SEXUALITY IN MARRIAGE: ORGASM

The experience of orgasm by the female has been variously valued, even during the present century. Kinsey, for example, commented on the «post-Victorian» development of the idea that respectable women should enjoy marital coitus. Even so, he cited a 1951 study which found evidence in the British working class that responsiveness in the wife was hardly expected and if too marked, was disapproved. Kinsey’s research suggested to him that orgasm was not nearly as important to the female as it was to the male. Without orgasm, she could still feel pleasure in the «social aspects» of a sexual relationship: «Whether or not she herself reaches orgasm, many a female finds satisfaction in knowing that her husband or other sexual partner has enjoyed the contact and in realizing that she has contributed to the male’s pleasure». Even so, «persistent failure of the female to reach orgasm in her marital coitus, or even to respond with fair frequency, may do considerable damage to a marriage».

About 36% of the married females in Kinsey’s sample had never experienced orgasm from any source before marriage. By contrast, over 99% of the late adolescent male samples were responding sexually to orgasm more than twice a week. While almost all marital intercourse of his male sample resulted in orgasm, the average female reached orgasm in only 70% to 77% of her marital sexual experiences. The longer the women were married, however, the more likely they were to experience orgasm. For example, the percent of females who never had orgasm in marital coitus decreased from 25% by the end of the first year to 11% by the end of the twentieth year. Likewise, the percent of those having orgasms more than 60% of the time increased from 51% in the first year to 64% in the twentieth.

In addition to length of marriage, some factors which were strongly related to occurrence of orgasm in Kinsey’s sample were decade of birth and premarital experience in orgasm, whether through coitus, petting, or masturbation. For example, 33% of women born before 1900 were unresponsive in the first year of marriage, compared to only 22% of those born after 1909. As for experience, no factor showed a higher correlation with the frequency of orgasm in marital coitus than the presence or absence of premarital experience in orgasm. Among those women with no premarital experience of orgasm, 44% failed to have orgasm during their first year of marriage. Among those with even limited experience only 19% failed to reach orgasm in the first year.

Neither the Hunt nor the Redbook data can be directly compared with Kinsey’s figures, since neither is broken down by length of marriage. Hunt did, however, compare his females with fifteen-years-median-duration of marriage with Kinsey’s females in their fifteenth year of marriage. Of the Kinsey wives, 45% reported having orgasm 90% to 100% of the time, compared to 53% of the Hunt wives who had orgasm «all or almost all of the time». Of the same Kinsey group, 12% never had orgasm,,, compared with 7% of the Hunt group.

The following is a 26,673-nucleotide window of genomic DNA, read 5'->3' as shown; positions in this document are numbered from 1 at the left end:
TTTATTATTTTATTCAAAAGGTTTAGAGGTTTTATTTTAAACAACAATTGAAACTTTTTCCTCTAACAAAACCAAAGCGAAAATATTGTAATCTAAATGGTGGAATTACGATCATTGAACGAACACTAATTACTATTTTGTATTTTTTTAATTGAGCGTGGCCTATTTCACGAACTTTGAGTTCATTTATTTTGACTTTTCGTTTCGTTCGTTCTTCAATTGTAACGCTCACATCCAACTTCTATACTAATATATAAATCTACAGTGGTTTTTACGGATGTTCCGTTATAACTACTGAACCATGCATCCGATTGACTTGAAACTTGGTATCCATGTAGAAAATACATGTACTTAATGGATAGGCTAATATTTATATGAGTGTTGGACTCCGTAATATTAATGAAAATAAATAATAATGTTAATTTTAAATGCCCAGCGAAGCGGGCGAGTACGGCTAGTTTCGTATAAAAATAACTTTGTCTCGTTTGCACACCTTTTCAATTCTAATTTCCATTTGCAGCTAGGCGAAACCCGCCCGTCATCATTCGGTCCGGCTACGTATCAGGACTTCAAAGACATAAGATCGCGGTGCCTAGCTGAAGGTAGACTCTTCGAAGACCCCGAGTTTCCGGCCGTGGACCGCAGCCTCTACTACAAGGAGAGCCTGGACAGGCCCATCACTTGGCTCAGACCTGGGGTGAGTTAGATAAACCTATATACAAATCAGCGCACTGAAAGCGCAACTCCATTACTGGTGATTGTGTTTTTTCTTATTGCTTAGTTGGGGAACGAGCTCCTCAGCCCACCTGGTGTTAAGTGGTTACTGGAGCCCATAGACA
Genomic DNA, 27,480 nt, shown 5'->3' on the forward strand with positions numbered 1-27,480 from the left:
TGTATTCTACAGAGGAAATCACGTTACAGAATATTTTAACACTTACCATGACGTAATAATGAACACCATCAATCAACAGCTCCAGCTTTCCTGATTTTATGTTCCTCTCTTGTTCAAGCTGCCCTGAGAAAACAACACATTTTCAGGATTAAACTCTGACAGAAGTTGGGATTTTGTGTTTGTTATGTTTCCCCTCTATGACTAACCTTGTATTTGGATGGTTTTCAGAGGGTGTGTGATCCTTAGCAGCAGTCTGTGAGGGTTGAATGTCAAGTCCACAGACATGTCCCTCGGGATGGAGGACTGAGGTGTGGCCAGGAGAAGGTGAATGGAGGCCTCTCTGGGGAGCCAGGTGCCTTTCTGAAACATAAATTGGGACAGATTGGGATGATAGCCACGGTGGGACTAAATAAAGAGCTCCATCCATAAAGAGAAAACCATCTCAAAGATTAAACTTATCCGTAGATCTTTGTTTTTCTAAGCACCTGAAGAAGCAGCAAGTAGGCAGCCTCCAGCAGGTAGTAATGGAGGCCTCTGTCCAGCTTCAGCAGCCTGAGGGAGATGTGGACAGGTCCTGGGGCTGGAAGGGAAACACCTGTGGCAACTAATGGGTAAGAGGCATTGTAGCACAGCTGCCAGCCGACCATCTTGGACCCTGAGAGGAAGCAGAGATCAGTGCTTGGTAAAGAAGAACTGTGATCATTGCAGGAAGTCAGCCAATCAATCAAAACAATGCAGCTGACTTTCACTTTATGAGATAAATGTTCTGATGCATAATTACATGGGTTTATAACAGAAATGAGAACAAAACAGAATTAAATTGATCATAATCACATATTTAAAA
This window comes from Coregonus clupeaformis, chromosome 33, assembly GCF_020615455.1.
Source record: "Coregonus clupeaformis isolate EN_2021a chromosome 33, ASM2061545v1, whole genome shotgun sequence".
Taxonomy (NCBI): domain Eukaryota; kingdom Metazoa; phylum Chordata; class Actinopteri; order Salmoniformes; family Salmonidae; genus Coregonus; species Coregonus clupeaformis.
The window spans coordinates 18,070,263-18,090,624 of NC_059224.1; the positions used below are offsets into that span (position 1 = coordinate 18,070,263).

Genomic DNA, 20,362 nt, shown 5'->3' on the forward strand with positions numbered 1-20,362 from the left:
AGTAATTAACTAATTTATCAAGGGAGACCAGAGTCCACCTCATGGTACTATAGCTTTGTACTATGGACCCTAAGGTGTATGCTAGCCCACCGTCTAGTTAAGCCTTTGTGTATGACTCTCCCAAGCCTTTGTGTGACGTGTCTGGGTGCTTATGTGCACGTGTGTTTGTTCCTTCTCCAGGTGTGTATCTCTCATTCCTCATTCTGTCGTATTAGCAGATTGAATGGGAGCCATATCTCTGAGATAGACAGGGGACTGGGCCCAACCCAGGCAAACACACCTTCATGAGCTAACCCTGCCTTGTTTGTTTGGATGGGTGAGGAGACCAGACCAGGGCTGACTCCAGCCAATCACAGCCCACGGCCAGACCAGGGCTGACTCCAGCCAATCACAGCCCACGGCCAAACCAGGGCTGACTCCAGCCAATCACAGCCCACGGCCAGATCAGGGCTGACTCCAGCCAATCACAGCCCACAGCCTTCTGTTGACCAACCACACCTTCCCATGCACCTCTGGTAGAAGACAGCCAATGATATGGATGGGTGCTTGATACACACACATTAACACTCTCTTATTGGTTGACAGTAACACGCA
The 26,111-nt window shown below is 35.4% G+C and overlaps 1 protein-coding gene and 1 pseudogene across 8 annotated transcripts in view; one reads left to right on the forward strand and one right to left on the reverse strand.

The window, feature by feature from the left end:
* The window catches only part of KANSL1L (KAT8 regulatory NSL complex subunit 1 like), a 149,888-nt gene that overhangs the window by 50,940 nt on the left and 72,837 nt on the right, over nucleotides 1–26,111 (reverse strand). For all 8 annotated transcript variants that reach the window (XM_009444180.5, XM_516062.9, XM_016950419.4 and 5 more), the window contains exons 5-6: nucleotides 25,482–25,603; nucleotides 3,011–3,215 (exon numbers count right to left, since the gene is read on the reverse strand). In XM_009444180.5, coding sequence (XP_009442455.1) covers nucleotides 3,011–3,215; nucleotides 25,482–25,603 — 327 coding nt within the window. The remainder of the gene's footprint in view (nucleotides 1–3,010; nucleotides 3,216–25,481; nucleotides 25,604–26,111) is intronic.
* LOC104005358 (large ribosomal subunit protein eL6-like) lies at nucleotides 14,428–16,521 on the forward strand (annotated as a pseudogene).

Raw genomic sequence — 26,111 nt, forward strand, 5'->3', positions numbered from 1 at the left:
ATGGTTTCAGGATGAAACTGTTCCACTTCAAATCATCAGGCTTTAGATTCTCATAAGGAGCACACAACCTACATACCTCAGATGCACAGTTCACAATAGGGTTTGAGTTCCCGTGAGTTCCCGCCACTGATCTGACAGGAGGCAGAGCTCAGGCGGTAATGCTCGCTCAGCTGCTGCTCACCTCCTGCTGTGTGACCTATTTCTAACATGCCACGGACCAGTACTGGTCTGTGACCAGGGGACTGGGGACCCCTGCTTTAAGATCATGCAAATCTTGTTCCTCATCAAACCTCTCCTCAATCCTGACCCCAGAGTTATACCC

Figures for the Redbook sample show that 63% of these wives have orgasm all or most of the time, 7% never. These data are more recent than Hunt’s and as we have noted, the sample consists of younger, more educated individuals, all of which could account for the higher orgasmic figure.

Hunt collected some interesting data on the incidence of orgasm among married men. Contrary to Kinsey’s assertion that married men achieved orgasm in nearly 100% of their marital coitus, Hunt found that 8% of the husbands aged forty-five and up did not have orgasm anywhere from occasionally to most of the time; 7% of the men between twenty-four and forty-four did not have orgasm at least a quarter of the time; and 15% of the under-twenty-five husbands failed to have orgasm a quarter or more of the time.

Kinsey’s stress on the relationship between length of marriage and sexual responsiveness in his married sample was challenged in part by Clark and Walfin. Proposing that women’s responsiveness is influenced by the quality, not just the duration, of their marriages, they did a twenty-year longitudinal study which began with 1,000 engaged couples, 602 of whom were studied after a «few years» of marriage, and the 428 remaining couples again after sixteen or more years of marriage. They found a strong relationship across time between positive ratings of the quality of the marriage and sexual responsiveness. Sexual responsiveness increased from 65% to 91% among those wives who rated their marriages as positive, and from 61% to 69% among those rating them negative. The authors suggest that increased responsiveness does not inevitably follow as a function of length of marriage, but rather is interdependent with the perceived quality of the marital relationship.

*77/198/5*

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